If you’ve ever visited Irvine, Newport Beach or the South Orange County area in California, you know it’s a very unique region.
The area has grown dramatically, and people from all over the world are attracted to the region’s fabulous beaches, weather and standard of living.
When I came to Irvine many years ago, I was too young and inexperienced to understand what kind of economic opportunity there was at the time.
Others did, and if you invested in anything property related at the time, there’s a good chance you made many multiples of your original investment.
Now, the area is quite crowded and bustling.
High tech entities looking for computer science and engineering wizards dominate the landscape, with every big tech company you can think of — Google (GOOGL), Amazon (AMZN), Microsoft (MSFT) — with offices in the region.
Here’s my point: Understanding opportunity is very much about analyzing a specific situation and evaluating whether money spent today for an asset will be worth more in three, five, or ten years out.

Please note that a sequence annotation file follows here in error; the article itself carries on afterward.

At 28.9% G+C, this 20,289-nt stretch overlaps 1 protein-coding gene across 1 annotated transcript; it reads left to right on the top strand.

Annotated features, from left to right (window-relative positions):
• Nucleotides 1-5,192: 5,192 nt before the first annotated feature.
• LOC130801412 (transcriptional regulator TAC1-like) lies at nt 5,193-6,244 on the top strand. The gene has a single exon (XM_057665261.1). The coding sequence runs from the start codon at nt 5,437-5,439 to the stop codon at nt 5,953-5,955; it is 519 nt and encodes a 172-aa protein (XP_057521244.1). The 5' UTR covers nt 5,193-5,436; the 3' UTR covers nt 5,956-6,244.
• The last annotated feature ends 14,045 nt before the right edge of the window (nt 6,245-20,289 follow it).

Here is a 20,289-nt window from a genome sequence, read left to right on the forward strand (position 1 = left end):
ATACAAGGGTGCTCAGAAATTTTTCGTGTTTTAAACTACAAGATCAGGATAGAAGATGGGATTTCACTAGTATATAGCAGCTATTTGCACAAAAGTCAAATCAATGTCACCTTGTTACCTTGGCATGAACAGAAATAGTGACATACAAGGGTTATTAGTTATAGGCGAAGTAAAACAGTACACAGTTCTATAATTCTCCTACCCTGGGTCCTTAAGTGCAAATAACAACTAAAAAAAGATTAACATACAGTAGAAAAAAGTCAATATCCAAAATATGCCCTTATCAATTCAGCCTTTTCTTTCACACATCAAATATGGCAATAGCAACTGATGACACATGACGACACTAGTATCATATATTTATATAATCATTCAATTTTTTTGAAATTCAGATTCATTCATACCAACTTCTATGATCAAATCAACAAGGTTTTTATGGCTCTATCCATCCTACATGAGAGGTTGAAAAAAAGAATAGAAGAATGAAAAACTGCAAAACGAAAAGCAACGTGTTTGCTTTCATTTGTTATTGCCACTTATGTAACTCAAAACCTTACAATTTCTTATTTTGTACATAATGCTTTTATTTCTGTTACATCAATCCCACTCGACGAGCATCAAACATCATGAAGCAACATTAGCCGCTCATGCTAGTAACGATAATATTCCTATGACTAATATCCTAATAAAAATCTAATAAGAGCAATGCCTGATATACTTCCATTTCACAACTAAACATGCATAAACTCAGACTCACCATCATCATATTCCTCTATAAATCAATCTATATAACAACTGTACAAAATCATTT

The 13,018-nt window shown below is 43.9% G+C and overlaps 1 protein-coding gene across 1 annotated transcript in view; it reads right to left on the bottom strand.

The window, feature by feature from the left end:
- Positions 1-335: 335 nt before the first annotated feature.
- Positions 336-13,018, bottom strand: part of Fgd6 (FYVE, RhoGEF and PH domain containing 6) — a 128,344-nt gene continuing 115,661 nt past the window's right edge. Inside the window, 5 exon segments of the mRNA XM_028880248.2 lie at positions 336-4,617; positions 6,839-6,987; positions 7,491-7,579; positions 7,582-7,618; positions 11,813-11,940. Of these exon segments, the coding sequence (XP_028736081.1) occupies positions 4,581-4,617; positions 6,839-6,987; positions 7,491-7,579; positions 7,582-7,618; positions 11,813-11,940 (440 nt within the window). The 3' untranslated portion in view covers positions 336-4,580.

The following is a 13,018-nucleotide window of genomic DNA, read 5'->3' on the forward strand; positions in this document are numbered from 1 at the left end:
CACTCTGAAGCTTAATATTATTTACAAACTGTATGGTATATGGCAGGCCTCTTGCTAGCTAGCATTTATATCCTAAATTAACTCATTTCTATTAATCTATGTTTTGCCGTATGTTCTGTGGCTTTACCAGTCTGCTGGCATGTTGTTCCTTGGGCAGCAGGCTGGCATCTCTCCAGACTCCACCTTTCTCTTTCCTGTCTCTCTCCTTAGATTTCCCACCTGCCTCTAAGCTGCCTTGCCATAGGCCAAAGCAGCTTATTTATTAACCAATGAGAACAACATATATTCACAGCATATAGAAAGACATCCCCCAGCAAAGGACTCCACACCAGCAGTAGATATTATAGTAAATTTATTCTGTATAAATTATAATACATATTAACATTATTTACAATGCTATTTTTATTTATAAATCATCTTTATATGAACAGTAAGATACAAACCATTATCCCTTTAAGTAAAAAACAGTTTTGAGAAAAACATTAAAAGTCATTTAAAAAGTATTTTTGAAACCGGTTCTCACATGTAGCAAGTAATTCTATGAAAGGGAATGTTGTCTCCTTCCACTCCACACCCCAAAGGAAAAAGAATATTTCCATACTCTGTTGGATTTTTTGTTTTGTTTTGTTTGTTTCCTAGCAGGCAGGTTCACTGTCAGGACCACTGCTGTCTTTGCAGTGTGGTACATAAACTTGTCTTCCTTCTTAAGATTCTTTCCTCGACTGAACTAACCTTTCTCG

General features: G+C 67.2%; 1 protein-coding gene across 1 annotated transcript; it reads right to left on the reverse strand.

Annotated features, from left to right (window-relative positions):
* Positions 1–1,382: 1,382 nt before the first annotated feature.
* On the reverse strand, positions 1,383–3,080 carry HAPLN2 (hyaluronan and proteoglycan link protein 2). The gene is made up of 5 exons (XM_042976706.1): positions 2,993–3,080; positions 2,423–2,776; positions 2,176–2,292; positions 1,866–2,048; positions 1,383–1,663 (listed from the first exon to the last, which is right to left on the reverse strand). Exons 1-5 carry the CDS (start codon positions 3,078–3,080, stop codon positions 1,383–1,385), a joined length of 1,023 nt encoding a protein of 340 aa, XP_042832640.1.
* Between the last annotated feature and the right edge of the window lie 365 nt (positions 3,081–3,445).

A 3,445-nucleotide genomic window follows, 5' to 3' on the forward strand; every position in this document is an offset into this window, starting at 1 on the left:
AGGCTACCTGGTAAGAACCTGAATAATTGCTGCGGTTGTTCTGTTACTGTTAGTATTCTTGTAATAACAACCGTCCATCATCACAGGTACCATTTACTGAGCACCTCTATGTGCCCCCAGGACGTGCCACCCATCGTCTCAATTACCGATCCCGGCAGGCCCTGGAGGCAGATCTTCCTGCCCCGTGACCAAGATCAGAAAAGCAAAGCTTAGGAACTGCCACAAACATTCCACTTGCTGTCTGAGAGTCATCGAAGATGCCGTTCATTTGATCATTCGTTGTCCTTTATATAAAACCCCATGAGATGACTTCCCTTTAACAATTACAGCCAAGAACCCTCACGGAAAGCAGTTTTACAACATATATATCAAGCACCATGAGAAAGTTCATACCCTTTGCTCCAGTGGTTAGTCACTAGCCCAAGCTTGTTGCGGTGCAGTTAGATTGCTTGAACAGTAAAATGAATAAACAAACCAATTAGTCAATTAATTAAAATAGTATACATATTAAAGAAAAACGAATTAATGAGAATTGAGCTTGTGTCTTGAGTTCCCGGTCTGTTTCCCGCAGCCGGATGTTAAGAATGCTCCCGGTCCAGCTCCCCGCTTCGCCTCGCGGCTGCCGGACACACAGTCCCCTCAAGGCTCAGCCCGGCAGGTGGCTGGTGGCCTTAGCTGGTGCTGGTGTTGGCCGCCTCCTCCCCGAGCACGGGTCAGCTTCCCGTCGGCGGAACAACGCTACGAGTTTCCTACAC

Some 30 years ago, Irvine was a greenfield opportunity and those kinds of situations are the holy grail of investing in my view.
Now, the region is pretty well built out in terms of real estate or companies which have a well established presence.
If you want in now, you are going to have to pay up. The same holds true for residential real estate near the beach.
In sum, Newport, Laguna and Irvine are attractive communities, but are priced that way, and patience is required for buyers looking for investment success.
In the equity markets finished the first half on a high note with equities generally looking at nearly 18% gains year to date.
Fed Chairman Powell continues to follow in step with his predecessors by teasing the investment community one week (with potential interest rate cuts), and then walking them back with vague language the next.
As earnings season rapidly approaches, trade issues and company guidance will dominate the landscape to determine if the second half sees profit acceleration or more of the same caution about future growth.
Photo Credit: Graham Cook via Flickr Creative Commons